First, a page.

February 25, 2002 - Malmö Konsthall - Jana Sterbak and Mads Gamdrup
February 25, 2002

Jana Sterbak and Mads Gamdrup

Jana Sterbak and Mads Gamdrup
2 March - 12 May, 2002

Box 17127
SE-200 10 Malmö
tel +46 40 34 12 94


Opening Friday, March 1, 7-9 pm. 

Jana Sterbak, Sisyphus Sport, 1997, Stone, leather straps and metal buckles, 50 x 36 x 25 cm, Private collection

Two new exhibitions at Malmo Konsthall:


Members of the press are cordially invited to a preview on Thursday, February 28 at 11 a.m.
Together with the artists, director Bera Nordal will introduce the exhibitions.

Texts about the exhibitions are below.
For further information or slides before the press preview, or if you want to book an interview,
please dont hesitate to contact us. You can also download press photos as well as texts from www.konsthall.malmo.se.

Opening Friday, March 1, 7-9 pm.
Open daily 11-17, Wednesdays 11-21. Admission free.

Kind regards,

Lena Leeb-Lundberg

March 2 May 12, 2002

Canadian artist Jana Sterbak is increasingly establishing herself as one of the most significant innovators in contemporary art. Despite the considerable attention she has aroused around the world, the current retrospective exhibition in Malmö Konsthall is her first in Sweden. It is therefore a unique opportunity to get to know the work of this exciting and distinctive artist. The exhibition highlights different aspects of her art and displays a selection of all her important works from an artistic career of more than twenty years. The works have been borrowed from museums and private collections in Canada, the United States and Europe. In conjunction with the exhibition a catalogue will be published illustrating all the works in the exhibition.

Jana Sterbak had her international breakthrough in 1987 with her work Vanitas a dress made from raw beef. It was a work of art that changed over time and by the time the exhibition closed the dress had taken on the appearance of dried-out leather. That same year she created Generic Man a photograph of a mans shaved head seen from the back, in which everything appears normal until the viewer notices the bar code apparently carved or tattooed in his neck. She has subsequently continued to create surprising works which leave no one unmoved.

The exhibition at Malmö Konsthall includes a number of Jana Sterbaks newer works such as Hot Crown from 1998 and Dissolution (Auditorium) from 2001. Hot Crown consists of an over two-meter-high, stylised “crown” from which there now and again emerge puffs of heat. The opposite, cold, is met in Dissolution. She again surprises us: what we think are normal chairs turn out to have their backs and seats made of ice. The nature and balance of the chairs change the longer the day goes on and the ice melts.

Jana Sterbak creates exciting art works that both amuse and challenge us. She wants us to stop and think. Almost unnoticed, she leads our thoughts into themes such as the relationship between private and public, seduction and force, or man and machine. In her works, she seeks out the often absurdly deadlocked situation that is the condition in which we humans find ourselves today as a result of our own physical and psychological nature. Jana Sterbak works in many different materials, but they always play a decisive role by following and strengthening the concept and nature of her works.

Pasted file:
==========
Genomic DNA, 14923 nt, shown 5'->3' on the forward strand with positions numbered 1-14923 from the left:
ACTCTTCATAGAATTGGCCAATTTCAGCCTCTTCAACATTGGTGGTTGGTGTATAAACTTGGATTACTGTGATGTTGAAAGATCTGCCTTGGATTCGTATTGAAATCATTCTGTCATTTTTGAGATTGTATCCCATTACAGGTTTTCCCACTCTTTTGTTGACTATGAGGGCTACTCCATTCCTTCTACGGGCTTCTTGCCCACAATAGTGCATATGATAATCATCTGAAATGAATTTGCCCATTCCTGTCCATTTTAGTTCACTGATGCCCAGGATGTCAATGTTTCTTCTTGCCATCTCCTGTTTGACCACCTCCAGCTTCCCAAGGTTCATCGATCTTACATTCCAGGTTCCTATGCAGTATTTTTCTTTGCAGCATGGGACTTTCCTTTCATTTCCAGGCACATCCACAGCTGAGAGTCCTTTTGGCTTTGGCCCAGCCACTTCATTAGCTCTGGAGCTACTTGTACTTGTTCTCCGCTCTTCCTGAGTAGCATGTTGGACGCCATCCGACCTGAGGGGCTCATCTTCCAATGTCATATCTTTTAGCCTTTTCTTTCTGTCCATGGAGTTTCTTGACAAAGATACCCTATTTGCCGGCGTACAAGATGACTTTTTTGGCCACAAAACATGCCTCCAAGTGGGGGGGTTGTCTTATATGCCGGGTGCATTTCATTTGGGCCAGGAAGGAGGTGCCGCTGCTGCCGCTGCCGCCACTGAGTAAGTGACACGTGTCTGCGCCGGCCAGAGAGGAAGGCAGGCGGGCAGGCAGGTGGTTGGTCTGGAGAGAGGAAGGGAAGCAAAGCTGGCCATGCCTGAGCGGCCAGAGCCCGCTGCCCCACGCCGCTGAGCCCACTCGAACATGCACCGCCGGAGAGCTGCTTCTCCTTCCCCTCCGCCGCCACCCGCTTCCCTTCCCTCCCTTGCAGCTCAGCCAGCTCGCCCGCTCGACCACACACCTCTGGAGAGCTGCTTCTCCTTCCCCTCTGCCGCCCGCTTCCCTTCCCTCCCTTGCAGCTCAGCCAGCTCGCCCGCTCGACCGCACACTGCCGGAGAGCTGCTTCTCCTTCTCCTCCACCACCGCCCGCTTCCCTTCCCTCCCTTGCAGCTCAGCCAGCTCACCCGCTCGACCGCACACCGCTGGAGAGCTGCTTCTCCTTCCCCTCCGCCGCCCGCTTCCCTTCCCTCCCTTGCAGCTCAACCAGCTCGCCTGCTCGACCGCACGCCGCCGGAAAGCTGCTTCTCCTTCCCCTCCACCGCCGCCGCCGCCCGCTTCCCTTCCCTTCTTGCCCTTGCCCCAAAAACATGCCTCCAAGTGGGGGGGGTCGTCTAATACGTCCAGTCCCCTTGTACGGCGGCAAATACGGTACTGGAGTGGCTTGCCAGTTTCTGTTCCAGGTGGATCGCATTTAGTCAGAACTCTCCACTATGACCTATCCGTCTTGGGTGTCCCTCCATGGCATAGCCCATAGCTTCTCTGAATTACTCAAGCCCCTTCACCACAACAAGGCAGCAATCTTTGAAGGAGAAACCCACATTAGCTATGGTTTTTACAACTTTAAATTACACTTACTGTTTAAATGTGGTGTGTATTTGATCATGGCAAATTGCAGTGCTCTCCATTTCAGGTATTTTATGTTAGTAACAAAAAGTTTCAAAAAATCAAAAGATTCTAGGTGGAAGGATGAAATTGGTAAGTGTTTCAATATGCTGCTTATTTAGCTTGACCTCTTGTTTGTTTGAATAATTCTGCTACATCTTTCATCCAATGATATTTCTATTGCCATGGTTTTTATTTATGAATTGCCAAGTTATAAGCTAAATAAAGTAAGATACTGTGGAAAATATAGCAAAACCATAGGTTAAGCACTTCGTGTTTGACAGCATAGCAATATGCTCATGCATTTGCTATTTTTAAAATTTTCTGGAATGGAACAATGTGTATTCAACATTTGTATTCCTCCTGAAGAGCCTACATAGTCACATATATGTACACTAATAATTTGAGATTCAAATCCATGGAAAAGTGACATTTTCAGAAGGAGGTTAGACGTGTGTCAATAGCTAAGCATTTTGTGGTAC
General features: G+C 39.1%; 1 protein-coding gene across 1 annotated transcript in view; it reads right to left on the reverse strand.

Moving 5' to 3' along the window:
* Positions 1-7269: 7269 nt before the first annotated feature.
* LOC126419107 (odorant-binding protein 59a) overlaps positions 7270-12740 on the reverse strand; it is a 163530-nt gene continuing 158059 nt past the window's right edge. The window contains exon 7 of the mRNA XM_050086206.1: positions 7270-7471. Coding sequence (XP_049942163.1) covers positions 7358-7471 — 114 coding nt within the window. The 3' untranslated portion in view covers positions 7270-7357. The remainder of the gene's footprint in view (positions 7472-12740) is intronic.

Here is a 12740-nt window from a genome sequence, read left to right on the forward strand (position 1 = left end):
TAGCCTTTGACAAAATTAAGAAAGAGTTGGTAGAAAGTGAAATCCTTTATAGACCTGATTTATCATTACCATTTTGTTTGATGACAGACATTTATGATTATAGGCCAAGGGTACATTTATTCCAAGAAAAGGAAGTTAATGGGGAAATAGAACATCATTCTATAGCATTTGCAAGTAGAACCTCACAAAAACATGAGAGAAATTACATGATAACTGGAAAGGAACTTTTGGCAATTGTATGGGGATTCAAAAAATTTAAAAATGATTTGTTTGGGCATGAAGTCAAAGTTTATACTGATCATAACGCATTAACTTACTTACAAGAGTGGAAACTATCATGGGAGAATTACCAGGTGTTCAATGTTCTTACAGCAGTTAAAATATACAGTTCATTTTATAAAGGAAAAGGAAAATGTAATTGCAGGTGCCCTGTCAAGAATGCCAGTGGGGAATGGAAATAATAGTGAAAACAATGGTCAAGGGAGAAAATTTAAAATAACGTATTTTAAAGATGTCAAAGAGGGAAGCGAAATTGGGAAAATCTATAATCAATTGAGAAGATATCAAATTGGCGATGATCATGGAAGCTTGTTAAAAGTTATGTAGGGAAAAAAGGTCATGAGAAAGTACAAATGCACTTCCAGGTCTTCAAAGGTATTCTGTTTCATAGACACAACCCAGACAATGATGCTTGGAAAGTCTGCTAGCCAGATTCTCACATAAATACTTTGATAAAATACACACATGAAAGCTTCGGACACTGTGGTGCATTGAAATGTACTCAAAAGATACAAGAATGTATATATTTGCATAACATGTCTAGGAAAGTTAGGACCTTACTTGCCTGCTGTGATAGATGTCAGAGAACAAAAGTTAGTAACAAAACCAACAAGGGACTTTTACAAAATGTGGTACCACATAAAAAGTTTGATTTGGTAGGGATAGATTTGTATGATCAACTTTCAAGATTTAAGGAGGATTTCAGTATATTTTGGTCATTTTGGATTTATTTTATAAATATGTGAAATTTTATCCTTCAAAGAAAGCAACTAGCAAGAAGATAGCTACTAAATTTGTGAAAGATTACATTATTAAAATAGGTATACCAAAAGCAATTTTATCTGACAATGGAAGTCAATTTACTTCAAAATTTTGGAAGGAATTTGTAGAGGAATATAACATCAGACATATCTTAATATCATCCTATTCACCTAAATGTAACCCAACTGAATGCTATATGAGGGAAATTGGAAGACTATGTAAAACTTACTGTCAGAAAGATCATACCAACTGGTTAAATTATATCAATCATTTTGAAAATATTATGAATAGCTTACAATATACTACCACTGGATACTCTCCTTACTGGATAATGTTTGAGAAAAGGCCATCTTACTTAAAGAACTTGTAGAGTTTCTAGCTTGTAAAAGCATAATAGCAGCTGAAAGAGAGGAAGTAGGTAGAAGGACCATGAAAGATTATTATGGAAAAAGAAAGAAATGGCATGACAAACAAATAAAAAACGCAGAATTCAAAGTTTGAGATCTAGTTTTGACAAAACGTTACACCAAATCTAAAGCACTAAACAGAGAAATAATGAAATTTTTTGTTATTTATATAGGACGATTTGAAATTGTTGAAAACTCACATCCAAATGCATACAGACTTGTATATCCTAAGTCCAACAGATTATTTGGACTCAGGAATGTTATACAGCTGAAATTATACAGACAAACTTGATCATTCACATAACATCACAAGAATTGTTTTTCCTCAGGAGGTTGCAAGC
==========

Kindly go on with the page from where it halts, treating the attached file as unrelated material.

Jana Sterbak was born in 1955 in Prague, Czechoslovakia, but since 1968 she has lived in Canada, New York and Paris. She currently divides her time between Montreal and Barcelona. Jana Sterbak has had a number of major solo exhibitions which have received considerable attention, including ones at the National Gallery of Canada, Ottawa, the Museum of Contemporary Art, Chicago and the Serpentine Gallery, London. Her only solo exhibition in the Nordic region up to now was at Louisiana, Denmark, in 1993.

Mads Gamdrup
2 March 12 May, 2002

In his new series of large format photographs, the Danish artist Mads Gamdrup says he sees the desert landscape as a metaphor for renouncing everything that is unnecessary and retaining a vital sense of hope. The central point of the Renunciation project is a process in which the individual surrenders to the deserts ambiguous nature. A desert is extremely difficult to travel through. It is not just the landscapes tremendous expanse but also the almost complete lack of visible life an absence which forces every living being to carefully husband its resources. Yet a journey across a desert gives the traveller an expanded inner space.

In the space between the sky and the sea, or the sky and the earth, his pictures contain an immaterial dimension which opens up for the observer to reflect upon. The water and earth become surfaces necessary to reflect the light and lead the gaze towards the sky. Change and movement occur exclusively in the sky and in the light. The new works on display in Malmö Konsthall were created in different desert landscapes in North Africa, the Middle East and Iceland.

Mads Gamdrup works with negative colour separation, which allows him to achieve a high degree of precision and colour saturation. The technique is a lengthy one and in that respect has a lot in common with the process of

Mads Gamdrup was born in 1967 in Copenhagen, where he lives and works. >From 1988 to 97 he studied at the Royal Danish Academy of Fine Arts in Copenhagen. Part of this exhibition will subsequently travel to Reykjavik sn Iceland and Saarbrücken in Germany.

For more information go to: www.konsthall.malmo.se

Malmö Konsthall
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